This has been one long roadtrip. But we’re loving it and now know why a certified madventurer like Kingsley Holgate doesn’t bother with sitting around on a sofa and catching the 7pm news before retiring with a nice milky cocoa after putting the dogs out. This adventuring lark is seriously addictive!
Look. There you are minding your own business on the side of the road and trying to get a 2,000km unicycle ride from Durban to Cape Town out of the way when a German comes along and steals your deckchair. Um. Well, not exactly. I don’t do stereotypes on this blog, do I? No. Correct answer. Well, Martin Schroder has made a big impact on the Heart and Sole Tour anyway.
Unicyclist Geoff “Heartman” Brink and I went into the Oudebosch Farm Stall near Tsitsikamma to get a coffee and came out with a coffee and a German. Not just any old German. This one has been riding his bike (the more common two-wheeled version, mind) from his hometown of Cologne (Koln to Germans) in Germany through Europe and Africa to Cape Town. He’s doing a good job. But before I bang on about his little trip, let’s have a look at this crazy character…
That's him. Martin Schroder. And the bike that has carried him from Germany to here. Which, right now, is Knysna. Nice.
Even ignoring the Abe Lincoln vibe of his beard, Martin is a bit odd. Especially for a German, a nation known for machine-making precision, lederhosen, being annoyingly shrewd at winning football matches, drinking beer at an unacceptably early hour but otherwise keeping things absurdly tidy.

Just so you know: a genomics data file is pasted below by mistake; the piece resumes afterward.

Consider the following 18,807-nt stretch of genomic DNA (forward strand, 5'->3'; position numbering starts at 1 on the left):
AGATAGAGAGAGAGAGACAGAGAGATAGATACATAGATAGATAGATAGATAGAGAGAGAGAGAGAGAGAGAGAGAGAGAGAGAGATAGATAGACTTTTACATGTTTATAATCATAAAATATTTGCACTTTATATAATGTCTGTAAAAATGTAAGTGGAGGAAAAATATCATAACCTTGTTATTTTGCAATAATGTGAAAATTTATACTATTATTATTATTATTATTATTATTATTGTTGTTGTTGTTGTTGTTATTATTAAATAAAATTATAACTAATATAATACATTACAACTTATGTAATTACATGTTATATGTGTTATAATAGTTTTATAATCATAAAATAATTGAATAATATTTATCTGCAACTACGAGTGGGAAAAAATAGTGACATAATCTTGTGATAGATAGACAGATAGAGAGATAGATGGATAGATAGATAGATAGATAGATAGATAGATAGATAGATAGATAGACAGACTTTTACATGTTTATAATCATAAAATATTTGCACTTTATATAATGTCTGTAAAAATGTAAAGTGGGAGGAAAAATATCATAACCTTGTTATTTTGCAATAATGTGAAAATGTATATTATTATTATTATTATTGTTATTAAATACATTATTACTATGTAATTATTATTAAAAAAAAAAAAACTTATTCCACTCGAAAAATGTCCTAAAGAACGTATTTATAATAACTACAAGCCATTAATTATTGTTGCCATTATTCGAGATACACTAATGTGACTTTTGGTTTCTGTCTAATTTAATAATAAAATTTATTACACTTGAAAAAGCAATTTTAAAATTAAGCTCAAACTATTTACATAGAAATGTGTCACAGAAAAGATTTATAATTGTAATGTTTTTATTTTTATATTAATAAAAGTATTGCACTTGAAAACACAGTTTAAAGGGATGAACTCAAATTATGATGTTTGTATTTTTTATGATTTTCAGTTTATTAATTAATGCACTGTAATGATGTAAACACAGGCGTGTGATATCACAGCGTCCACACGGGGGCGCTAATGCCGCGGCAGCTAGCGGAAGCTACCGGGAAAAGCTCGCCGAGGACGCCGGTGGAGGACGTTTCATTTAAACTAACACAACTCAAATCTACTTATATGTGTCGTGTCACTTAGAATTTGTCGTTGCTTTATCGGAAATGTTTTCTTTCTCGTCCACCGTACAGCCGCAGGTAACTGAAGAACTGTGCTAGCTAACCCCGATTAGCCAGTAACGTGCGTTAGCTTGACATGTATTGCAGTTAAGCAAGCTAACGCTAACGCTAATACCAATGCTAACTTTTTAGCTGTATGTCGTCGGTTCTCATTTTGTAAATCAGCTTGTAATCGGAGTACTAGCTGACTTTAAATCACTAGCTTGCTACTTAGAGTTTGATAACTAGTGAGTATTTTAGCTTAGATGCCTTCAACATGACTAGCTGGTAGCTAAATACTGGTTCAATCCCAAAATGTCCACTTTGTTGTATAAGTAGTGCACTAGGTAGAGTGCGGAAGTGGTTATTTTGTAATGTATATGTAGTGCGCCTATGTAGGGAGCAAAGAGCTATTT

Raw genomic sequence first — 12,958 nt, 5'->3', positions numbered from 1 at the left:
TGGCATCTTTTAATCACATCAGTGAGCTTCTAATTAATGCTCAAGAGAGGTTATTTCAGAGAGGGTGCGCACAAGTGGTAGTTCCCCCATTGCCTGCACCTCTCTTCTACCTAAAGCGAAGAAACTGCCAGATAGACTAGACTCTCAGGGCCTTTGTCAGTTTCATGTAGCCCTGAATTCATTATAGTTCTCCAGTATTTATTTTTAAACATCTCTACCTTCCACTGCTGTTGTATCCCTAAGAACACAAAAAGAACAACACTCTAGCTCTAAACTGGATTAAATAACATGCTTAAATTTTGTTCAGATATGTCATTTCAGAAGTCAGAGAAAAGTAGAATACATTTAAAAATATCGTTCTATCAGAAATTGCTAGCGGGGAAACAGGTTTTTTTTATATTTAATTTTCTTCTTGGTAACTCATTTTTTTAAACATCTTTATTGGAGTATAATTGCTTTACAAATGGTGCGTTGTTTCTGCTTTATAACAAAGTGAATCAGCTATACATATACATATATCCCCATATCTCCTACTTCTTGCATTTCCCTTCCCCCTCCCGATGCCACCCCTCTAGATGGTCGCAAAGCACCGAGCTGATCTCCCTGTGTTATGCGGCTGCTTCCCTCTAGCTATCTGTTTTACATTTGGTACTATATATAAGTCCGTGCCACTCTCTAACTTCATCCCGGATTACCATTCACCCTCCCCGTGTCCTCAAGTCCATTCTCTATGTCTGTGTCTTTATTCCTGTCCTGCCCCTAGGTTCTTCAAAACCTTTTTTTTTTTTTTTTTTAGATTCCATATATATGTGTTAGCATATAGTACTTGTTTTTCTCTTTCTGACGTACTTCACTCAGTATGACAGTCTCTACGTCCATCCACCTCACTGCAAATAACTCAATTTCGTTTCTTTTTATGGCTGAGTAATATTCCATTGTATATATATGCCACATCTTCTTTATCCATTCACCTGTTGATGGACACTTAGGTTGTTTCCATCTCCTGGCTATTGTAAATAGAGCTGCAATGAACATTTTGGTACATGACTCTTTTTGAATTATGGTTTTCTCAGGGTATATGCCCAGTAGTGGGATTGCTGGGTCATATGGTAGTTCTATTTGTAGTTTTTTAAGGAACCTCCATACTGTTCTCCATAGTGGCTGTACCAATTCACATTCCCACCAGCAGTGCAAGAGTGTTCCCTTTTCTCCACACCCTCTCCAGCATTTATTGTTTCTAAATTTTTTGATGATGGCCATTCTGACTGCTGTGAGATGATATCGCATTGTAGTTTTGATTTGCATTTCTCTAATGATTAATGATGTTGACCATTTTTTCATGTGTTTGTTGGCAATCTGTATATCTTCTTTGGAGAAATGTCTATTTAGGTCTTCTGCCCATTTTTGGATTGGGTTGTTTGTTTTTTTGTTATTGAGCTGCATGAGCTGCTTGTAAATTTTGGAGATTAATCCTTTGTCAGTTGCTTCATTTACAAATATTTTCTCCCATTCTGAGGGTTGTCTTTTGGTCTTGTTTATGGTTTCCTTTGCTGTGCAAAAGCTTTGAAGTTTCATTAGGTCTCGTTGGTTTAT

At 22, he has visited 69 countries around the world instead of going to university, finding himself a girlfriend with flaxen pigtails and a name like Heidi and settling down over his books like a good boy and drinking barrels of beer before 11am. Fair enough. Even Germans have a right to dare to be different. So he hasn’t used the usual modes of transport when swanning off to these 69 countries. He tends to run, cycle and, for all I know, toboggan into strange places blowing a flugelhorn.
Yes. He’s wired a tad differently from your run-of-the-mill Herr and Fraulein. In fact, he’s getting along very, very well with The Heartman. So I suspect that, as kindred spirits, the Big Kahuna Creator Guy took a little time out to have some fun when putting together these two. So, in no time at all, old Heartie and his new mate were doing this…
Yes. Pretty big, huh? You're rolling with the big boys now, Herr Schroder!